As Kawan Patel suggested on LabourList a few days ago, New Labour was founded on the idea that while Margaret Thatcher might not have ‘saved the nation’ as her Conservative supporters claim, there were things she ‘got right’. I believe that this focus on the specifics of the Thatcherite legacy, such as privatisation and reductions in union power, is wrong. It is what was entirely responsible for New Labour’s failure to reverse inequality and for allowing a massive financial bubble to replace a sustainable industrial infrastructure in Britain. We must learn this lesson.
For a start, the image of 1970s Labour government in hapless thrall to left-wing union leaders leading their unwilling rank-and-file members to destroy the British economy is almost entirely a creation of the press and Conservative myth-makers. The root cause of the industrial unrest of the 1970s that culminated in the ‘Winter of Discontent’ of 1978-79 was consistent annual inflation in double digits. This was mainly as a consequence of massive hikes in the price of oil. Firms showed no restraint in allowing their prices to rise to maintain their profits; for workers to maintain their standards of living required credible threats to withdraw labour. In doing this they were, on average, successful – but no more than that. In relation to labour productivity, hourly wages were at exactly the same point in 1979 as they had been in 1972 (See Figure 1).
|Figure 1: Labour Productivity in UK. From Pessoa and Van Reenen 2012, Decoupling of Wage Growth and Productivity Growth? Myth and Reality. Sources ONS, OECD.|
There were a record number of days lost to labour disputes in 1979, yet this amounted to only just over one day per worker. These disputes were often unofficial, initiated by local militants or groups of workers whose earnings were low, as they are today, despite the importance or unpleasant conditions of their jobs. They were not in general the consequence of ‘union barons’ seeking to usurp the government of the day. While causing inconvenience, sometimes unpleasantly so, industrial action did not even have a significant effect on the economy as a whole. National output fell slightly in the first quarter of 1979, after what was in any case a harsh winter. But it roared back in the second quarter of that year to be bang on the rising trend for the decade as Mrs Thatcher first took office. And this was to be its peak until the second quarter of 1983, by which time unemployment had doubled (See Figure 2). In economic terms, far from saving the nation, Mrs Thatcher’s government appears to have laid waste to it! Yet, thanks to the Falklands war and the UK electoral system, this same government was returned to office that year with a huge majority on only 42% of the popular vote.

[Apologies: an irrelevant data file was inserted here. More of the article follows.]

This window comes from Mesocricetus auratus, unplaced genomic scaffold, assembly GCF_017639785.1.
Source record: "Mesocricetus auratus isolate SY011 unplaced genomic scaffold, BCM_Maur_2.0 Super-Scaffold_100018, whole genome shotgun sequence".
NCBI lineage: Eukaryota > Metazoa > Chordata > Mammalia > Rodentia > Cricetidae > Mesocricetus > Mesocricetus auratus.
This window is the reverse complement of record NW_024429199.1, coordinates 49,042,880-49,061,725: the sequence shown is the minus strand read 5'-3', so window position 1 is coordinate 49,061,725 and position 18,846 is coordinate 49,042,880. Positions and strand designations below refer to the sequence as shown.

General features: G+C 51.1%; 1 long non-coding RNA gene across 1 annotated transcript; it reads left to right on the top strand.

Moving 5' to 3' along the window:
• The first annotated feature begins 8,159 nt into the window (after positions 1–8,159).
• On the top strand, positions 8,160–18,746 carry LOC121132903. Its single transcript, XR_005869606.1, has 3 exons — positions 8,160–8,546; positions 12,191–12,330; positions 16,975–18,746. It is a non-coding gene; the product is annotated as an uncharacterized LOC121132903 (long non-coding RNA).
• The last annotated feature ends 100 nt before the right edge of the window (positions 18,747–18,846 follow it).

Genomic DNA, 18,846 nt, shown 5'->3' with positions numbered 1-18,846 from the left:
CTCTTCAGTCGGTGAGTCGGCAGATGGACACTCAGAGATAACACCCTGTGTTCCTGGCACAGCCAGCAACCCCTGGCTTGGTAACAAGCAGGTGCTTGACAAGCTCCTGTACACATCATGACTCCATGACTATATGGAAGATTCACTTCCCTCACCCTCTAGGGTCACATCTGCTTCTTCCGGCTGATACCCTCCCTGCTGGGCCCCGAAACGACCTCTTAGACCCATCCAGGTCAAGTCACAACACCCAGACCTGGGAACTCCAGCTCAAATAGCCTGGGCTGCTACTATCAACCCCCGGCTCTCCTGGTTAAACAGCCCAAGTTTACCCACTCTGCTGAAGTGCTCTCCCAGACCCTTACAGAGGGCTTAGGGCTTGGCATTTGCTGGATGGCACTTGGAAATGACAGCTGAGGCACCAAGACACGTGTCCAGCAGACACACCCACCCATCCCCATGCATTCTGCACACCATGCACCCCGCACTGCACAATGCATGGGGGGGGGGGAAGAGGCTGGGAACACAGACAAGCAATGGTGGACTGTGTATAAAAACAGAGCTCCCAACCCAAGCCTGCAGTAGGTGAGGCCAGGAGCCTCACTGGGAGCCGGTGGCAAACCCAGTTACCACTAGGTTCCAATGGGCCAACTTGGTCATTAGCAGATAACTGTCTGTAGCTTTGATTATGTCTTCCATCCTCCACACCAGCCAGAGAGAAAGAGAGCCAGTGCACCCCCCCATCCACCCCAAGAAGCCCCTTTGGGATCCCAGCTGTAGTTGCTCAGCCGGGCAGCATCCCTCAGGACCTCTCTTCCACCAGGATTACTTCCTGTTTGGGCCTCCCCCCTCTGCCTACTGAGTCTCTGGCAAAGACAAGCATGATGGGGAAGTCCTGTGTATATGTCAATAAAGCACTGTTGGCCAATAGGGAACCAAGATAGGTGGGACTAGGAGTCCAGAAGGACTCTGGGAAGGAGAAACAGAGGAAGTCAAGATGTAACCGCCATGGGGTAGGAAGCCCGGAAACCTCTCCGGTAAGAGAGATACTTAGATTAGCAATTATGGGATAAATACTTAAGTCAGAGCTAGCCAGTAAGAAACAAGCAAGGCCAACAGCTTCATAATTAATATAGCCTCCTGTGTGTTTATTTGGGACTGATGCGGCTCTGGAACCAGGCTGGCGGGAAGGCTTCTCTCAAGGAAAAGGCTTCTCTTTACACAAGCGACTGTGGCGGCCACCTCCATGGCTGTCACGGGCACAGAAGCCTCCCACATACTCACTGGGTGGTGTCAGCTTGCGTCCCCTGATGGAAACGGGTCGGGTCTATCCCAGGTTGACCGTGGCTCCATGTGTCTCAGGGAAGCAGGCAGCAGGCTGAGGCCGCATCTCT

Figure 2: Real GDP in £millions 1970 – 1984. Source ONS
Cherry-picking policies that seemed ‘to work’, whether Thatcherite in origin or more social democratic, without an overarching understanding and commitment, is precisely what led New Labour to ultimate failure. Thatcherism was much clearer. We can see this in a recent quote from the Margaret Thatcher Foundation for Freedom’s senior research fellow:
There was never any reason to believe that governments – which are just small collections of individuals – would have the necessary wisdom to make better decisions than the market – a much larger collection of individuals.
This is pure Friedrich Hayek, and pure nonsense as an approach to economic governance in a properly-functioning democracy, but it served well in guiding the Conservatives toward their chosen constituency. The case for markets is twofold: firstly free exchange of goods and services is fulfilling in its own right; secondly under certain circumstances the distributions that result from free exchange cannot be unequivocally bettered. These circumstances are quite restrictive: equality of initial resources and access to the market, complete information about the goods and services exchanged and clearly-formed preferences. They sound unrealistic and they are – so, most of the time, to let the market decide is as much as a decision by government as to try to adjust or over-ride its outcome. Moreover, a government is only ‘a small collection of individuals’ in a dictatorship (whether of an elite based on political or economic power). An effective democracy, to a greater or lesser extent, involves all who vote or express an opinion that reaches policymakers - almost all those in fact who take part in the market. What is more, each individual has, in principle, equal weight in this process, whereas weighting in the market always occurs by wealth. If we want better economic outcomes, therefore, we should look at least as much to improvements in the way democratic processes balance individual and collective voices as to ways of mimicking market mechanisms.
The lessons Labour should learn from the Thatcher experience are not specifics to do with trade union power or privatisation but more general lessons. Unbuffered fanaticism is dangerous for society and the economy, and while the market should certainly be embraced it can have no automatic primacy for determining fair, or even efficient, outcomes. In policy terms this means improving the workings of democracy to widen the range of voices heard, being clear about the merits and limits of markets, and being willing to make intelligent and informed interventions where these limits bind.